Behind the three e-tron models is a broadly diverse and modular technology platform that continues to grow very rapidly as Audi drives development forward.

The electric motor: 75 kW (102 hp) peak power
The synchronous electric motor of the Audi A1 e-tron is mounted transversely at the front of the car. Its low mounting position has a positive effect on the vehicle's center of gravity. Continuous output is rated at 45 kW (61 hp), with peak power of 75 kW (102 hp) available in short bursts. 150 Nm (110.63 lb-ft) of torque is continuously available, and peak torque is 240 Nm (177.01 lb-ft).

The electric motor sends its power to the front wheels via a single-speed transmission. The elegant, retractable selector lever on the console of the center tunnel used to choose between "Drive," "Reverse," and "Neutral" was taken from the first Audi e-tron.

The power electronics are mounted in the engine compartment above the electric motor. The most important components are the pulse-controlled inverter, which serves as the controller between the electric motor and the battery; the DC converter, which connects the high-voltage network with the 14 volt electrical system; a breaker unit to protect the high-voltage components; and the charging module. The socket for the standard charging plug is located behind the rings in the single-frame grille of the Audi A1 e-tron. A fully depleted battery can be recharged in approximately three hours from the 380 volt grid. A display immediately adjacent to the plug-in connection shows the current charge status and the charging time remaining.

The concept of the innovative Mega City Vehicle requires the electrification of key auxiliaries. The refrigerant compressor of the climate control system, for example, is electrically powered by a high-voltage electric motor that supplies only the amount of power needed at the time.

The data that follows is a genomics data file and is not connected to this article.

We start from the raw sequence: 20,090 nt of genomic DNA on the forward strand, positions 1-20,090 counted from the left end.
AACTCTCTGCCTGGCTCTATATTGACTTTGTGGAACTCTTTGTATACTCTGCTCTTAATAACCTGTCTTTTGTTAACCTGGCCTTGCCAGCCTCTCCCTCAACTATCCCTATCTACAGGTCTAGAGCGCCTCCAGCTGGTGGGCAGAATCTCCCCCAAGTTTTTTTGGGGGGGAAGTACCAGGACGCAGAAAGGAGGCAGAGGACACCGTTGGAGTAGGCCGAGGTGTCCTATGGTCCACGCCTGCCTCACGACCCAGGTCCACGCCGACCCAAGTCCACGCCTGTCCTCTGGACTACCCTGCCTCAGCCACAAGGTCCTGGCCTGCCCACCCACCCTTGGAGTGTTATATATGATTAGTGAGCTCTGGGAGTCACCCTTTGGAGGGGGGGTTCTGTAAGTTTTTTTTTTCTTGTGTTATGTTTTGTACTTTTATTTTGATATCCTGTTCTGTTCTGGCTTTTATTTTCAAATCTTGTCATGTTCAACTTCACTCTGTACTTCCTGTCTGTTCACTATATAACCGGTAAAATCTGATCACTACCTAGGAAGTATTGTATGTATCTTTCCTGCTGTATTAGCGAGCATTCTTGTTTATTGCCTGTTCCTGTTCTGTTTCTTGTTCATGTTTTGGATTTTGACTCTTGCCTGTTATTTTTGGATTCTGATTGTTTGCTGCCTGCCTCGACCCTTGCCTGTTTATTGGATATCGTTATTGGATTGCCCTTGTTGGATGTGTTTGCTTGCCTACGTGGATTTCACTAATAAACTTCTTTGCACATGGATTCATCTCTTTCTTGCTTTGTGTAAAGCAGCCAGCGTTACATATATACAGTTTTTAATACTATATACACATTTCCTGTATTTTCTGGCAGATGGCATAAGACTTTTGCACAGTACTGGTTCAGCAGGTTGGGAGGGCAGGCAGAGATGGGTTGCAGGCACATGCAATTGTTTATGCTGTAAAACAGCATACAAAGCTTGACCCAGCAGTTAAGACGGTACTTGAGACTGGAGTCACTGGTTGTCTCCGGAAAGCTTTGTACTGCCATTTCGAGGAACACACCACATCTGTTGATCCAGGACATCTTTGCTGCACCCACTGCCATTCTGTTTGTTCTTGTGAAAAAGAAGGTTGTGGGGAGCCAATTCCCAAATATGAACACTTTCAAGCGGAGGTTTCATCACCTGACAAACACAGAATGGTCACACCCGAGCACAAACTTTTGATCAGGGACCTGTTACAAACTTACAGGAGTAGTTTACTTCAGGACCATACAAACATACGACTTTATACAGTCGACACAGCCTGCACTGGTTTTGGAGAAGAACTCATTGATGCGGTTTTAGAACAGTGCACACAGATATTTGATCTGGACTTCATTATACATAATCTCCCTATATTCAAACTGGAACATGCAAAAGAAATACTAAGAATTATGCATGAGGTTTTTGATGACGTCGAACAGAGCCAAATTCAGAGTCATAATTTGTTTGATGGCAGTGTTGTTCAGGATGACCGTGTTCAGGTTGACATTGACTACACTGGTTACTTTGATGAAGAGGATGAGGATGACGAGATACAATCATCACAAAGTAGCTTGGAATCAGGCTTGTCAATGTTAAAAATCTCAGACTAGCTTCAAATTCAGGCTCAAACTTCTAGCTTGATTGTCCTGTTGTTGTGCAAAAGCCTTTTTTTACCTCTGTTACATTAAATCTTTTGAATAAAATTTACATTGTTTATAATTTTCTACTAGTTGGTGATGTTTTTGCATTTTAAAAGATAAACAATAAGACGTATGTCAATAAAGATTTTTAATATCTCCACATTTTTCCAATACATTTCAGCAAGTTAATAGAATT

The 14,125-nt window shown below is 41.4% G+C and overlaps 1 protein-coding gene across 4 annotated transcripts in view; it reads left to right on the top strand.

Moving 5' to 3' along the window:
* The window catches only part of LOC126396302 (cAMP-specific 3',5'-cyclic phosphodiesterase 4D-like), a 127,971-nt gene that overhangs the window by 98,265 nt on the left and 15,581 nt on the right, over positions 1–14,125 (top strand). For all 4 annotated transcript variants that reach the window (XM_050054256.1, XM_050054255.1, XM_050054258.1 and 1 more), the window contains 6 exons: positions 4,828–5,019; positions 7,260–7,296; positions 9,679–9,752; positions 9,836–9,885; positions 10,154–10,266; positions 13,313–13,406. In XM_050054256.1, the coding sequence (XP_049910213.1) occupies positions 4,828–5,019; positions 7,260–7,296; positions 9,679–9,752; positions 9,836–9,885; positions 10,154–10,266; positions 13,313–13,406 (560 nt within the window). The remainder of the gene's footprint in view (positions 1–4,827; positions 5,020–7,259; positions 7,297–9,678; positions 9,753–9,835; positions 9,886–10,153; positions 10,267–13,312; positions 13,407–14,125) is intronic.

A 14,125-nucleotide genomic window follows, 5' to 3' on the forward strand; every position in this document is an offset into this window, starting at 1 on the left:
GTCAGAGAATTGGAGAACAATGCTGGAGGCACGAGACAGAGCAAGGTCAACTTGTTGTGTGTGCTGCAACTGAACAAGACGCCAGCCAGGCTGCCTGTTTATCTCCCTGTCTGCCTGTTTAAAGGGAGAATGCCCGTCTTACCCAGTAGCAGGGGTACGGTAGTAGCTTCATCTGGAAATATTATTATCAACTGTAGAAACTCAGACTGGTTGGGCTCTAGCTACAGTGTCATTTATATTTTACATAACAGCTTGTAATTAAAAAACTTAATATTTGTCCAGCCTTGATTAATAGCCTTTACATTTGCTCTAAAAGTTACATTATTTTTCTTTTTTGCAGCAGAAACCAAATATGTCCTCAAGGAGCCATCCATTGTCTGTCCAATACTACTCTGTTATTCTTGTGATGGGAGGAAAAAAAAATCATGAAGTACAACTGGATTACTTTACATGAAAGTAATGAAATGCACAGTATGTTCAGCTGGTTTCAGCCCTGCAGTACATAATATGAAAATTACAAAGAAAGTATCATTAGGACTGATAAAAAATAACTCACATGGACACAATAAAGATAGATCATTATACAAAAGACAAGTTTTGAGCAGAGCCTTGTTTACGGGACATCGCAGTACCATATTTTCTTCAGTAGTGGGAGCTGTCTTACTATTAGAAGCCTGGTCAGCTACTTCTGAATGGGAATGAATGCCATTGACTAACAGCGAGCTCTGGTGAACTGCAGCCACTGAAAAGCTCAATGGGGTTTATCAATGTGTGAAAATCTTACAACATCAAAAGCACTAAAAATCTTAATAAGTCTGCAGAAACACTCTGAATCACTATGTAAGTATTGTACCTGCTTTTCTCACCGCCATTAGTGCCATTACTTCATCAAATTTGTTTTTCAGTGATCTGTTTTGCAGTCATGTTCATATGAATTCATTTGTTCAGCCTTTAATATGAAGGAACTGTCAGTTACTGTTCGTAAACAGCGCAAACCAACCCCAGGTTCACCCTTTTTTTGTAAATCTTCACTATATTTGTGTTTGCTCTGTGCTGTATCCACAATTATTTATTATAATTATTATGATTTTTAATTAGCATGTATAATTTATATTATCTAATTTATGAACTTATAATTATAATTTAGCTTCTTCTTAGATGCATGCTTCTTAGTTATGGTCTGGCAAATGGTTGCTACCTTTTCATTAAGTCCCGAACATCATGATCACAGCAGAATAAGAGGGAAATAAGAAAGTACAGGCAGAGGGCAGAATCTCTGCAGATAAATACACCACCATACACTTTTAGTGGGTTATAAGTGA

This increases system efficiency substantially compared to conventional concepts. Thanks to a special circuit, the climate control loop also functions as a heat pump that regulates the temperature of the cabin and the battery.

The power steering of the Audi A1 e-tron is electro-mechanical and thus particularly energy-efficient. An electronic brake system makes it possible to tap into the recuperation potential of the electric motors. A hydraulic fixed-caliper brake is mounted on the front axle, with two novel electrically-actuated floating-caliper brakes mounted on the rear axle. These floating calipers are actuated not by any mechanical or hydraulic transfer elements, but rather by wire ("brake by wire"). In addition, this eliminates frictional losses due to residual slip when the brakes are not being applied. In addition, the servo unit received a new, demand-controlled electric vacuum pump.

The large electric motor powering the A1 e-tron can convert braking energy into electric current and feed it back into the electrical system. The high degree of recuperation benefits overall efficiency. The electric control actions are imperceptible to the driver, who notices only the familiar, precise, and perfectly controllable pedal feel.

The battery pack: a compact T arranged below the floor
The energy storage unit is arranged below the floor, where it is ideal for the center of gravity and weight distribution. The battery pack is shaped like a T, with the short "transverse beam" filling the rear section of the center tunnel and the "cross-beam" filling that area in front of the rear axle where the fuel tank is otherwise located. The 380 volt lithium-ion rechargeable battery has a nominal energy content of 12 kilowatt hours. It comprises 96 prismatic cells and weighs less than 150 kilograms (330.69 lb).